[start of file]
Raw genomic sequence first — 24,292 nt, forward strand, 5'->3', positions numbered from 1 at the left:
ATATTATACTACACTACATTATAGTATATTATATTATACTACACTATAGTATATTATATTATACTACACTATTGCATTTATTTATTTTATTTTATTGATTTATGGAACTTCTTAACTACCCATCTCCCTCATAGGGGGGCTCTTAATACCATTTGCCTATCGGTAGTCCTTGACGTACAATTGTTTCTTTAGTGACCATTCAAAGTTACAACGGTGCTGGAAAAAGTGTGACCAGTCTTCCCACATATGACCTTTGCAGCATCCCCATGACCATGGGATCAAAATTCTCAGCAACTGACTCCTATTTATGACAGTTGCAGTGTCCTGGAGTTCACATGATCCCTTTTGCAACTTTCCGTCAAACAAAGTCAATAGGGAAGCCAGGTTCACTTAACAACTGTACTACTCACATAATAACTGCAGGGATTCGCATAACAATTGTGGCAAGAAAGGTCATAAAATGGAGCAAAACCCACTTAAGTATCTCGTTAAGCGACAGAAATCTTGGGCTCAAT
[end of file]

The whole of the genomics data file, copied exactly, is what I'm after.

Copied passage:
Raw genomic sequence first — 24,292 nt, forward strand, 5'->3', positions numbered from 1 at the left:
ATATTATACTACACTACATTATAGTATATTATATTATACTACACTATAGTATATTATATTATACTACACTATTGCATTTATTTATTTTATTTTATTGATTTATGGAACTTCTTAACTACCCATCTCCCTCATAGGGGGGCTCTTAATACCATTTGCCTATCGGTAGTCCTTGACGTACAATTGTTTCTTTAGTGACCATTCAAAGTTACAACGGTGCTGGAAAAAGTGTGACCAGTCTTCCCACATATGACCTTTGCAGCATCCCCATGACCATGGGATCAAAATTCTCAGCAACTGACTCCTATTTATGACAGTTGCAGTGTCCTGGAGTTCACATGATCCCTTTTGCAACTTTCCGTCAAACAAAGTCAATAGGGAAGCCAGGTTCACTTAACAACTGTACTACTCACATAATAACTGCAGGGATTCGCATAACAATTGTGGCAAGAAAGGTCATAAAATGGAGCAAAACCCACTTAAGTATCTCGTTAAGCGACAGAAATCTTGGGCTCAAT